The Power of Human Kindness

Just a few days ago I was at the lowest I’d been in awhile. I felt the ultimate shame because I knew my family was in trouble and I felt powerless to help them. On short notice my mother informed me that we were 500 dollars short for rent this month and it would be mere days until our landlord came to collect.

The reason I felt powerless was because to people on the outside, I appear to be a lowly parasite living off of my poor mother. In reality, I don’t want to be here at all. I desperately want to live independently and to have a proper job.

The truth is that I’ve been battling severe depression, for about 15 years now and anxiety for almost as long as that. A couple of years ago the panic attacks started up and I soon found myself losing jobs. Not because I was lazy, but because I’d end up obsessing over making everything perfect.

That may not sound particularly bad, but the anxiety and obsessive tendencies made it more likely that I would have accidents. Like I’d topple something over, or bump into things a bit too often. So I’d end up spending time fixing my mistakes and obsessing about getting things right to the point that not enough got done, and I wouldn’t realize it until it was too late.

Losing job after job and being unable to keep up the pace only made things worse, because then I’d be unable to sleep properly. I really started hating myself and getting more and more frustrated that I couldn’t make it all work. Which led to the panic attacks, and even more self-loathing.

Truth is, that it wasn’t just occupational stress and anxiety. It came from a long history of abuse and neglect from my parents who had also been abused. My family and my peers berated me for being different and introverted. I wasn’t the person they wanted me to be, and I hated myself for it.

Oddly enough, it was not until I lost nearly everything that I started to like myself a little. I had to lose almost all hope before things got a little better. So a few years ago I started blogging. Writing was something I’d always done and even in high school I was writing essays on the nature of humanity for fun. So I figured, what do I have to lose?

Several failed part time jobs later and I found myself doing volunteer work for an internet radio show known as Honey Badger Radio. It was difficult for me to see the impact that I made on people, being on the show, writing, and organizing show topics each week.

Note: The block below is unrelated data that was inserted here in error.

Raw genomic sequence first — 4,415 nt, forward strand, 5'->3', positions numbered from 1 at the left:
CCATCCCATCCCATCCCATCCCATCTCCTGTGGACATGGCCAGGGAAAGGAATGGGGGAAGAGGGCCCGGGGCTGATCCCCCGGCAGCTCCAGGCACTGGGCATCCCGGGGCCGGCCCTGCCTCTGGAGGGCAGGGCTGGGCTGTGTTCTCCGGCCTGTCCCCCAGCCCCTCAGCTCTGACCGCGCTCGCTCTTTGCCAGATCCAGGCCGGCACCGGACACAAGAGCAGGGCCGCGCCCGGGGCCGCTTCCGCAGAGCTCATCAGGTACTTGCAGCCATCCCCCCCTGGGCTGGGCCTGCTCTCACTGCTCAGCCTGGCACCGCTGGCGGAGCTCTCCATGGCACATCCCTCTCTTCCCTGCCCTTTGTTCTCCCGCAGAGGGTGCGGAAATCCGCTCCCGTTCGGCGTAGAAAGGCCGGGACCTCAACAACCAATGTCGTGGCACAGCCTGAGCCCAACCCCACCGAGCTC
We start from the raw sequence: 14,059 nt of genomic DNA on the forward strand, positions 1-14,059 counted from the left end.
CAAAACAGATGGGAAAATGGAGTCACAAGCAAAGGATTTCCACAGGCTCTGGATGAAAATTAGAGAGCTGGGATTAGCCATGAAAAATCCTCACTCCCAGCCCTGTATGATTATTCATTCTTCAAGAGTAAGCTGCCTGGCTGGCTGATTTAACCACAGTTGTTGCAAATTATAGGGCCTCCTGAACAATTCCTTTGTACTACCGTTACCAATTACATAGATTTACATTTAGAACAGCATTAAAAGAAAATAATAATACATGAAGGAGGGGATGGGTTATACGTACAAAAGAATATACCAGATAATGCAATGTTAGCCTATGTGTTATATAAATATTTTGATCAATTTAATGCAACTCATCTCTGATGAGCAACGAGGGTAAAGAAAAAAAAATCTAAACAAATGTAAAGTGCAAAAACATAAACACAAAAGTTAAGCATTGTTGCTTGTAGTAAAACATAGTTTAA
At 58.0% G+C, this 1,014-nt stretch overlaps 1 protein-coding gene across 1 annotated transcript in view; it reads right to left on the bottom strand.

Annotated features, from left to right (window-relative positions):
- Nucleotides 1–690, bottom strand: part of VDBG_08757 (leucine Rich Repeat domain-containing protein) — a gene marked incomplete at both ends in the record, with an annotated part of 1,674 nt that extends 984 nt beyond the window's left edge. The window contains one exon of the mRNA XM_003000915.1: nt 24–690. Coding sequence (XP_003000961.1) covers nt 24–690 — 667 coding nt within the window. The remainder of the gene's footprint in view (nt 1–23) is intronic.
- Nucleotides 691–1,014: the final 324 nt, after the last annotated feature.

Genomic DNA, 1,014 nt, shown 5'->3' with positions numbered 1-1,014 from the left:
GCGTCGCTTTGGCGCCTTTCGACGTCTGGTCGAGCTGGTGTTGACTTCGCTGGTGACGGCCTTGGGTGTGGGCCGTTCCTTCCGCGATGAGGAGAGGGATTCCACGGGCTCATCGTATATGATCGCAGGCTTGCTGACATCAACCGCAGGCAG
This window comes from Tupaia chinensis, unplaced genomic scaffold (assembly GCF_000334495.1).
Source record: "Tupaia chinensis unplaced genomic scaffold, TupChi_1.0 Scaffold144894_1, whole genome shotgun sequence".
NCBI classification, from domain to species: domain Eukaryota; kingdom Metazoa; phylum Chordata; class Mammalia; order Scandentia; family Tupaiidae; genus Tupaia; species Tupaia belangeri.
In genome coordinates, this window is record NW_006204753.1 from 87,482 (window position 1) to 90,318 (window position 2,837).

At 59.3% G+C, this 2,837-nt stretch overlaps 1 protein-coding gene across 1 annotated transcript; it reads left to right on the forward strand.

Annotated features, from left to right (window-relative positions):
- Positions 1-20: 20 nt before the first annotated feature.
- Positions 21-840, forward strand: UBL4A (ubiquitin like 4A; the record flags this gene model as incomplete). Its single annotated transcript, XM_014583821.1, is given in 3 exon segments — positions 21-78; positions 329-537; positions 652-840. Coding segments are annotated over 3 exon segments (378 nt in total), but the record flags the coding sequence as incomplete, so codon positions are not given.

I got involved both because I cared about human rights, and because having a job to do gave me a reason to keep going. I never saw money for the countless hours I put into it all, meticulously obsessing on the research each week, but I didn’t care because I told myself I was having fun.

It’s true what they say, that if you do things right no one will be sure you’ve done anything at all. Because many people who watched episodes upon episodes of the show, not only had no idea of what I did, but often confused me for other people. So when I finally left the show about three months ago, after two years of work, I didn’t expect people to miss me or even notice.

But people did notice, and I got many messages from people saying that they missed me. Some even said that I was their favorite person on the show, which brought joy to me, but it didn’t end there. Just a few days ago I told some friends about us being short for rent this month and that we could be homeless if we didn’t come up with the money. They then talked me into doing a gofundme campaign.

Then I watched as people I’d helped in the past two years and complete strangers came to my aid. They could have turned me away, but they didn’t. Instead they showed me kindness, the likes of which I’ve never known. I’d been so jaded, and I had been really close to losing all faith in other people, but then there they were when I needed them most.

They helped me, my mom, and my cat no questions asked, and I was overwhelmed with their compassion. I honestly cried until I was completely drained, and cried some more. Because within three hours of it going up, we had the money we needed.

For the longest time I felt like a failure, and that I’d failed everyone who mattered. But it wasn’t true. I’d spread awareness for causes. I talked to people when they were feeling down. I made people laugh when they really needed it. Those things were worth something to someone.

I guess what I’m trying to say is, that the world isn’t quite as dark as I thought it was. When you give something to others, no matter how small or insignificant it might seem, people notice. There are glimmering moments of beauty in the darkness of human existence, and they make all of the suffering worthwhile.

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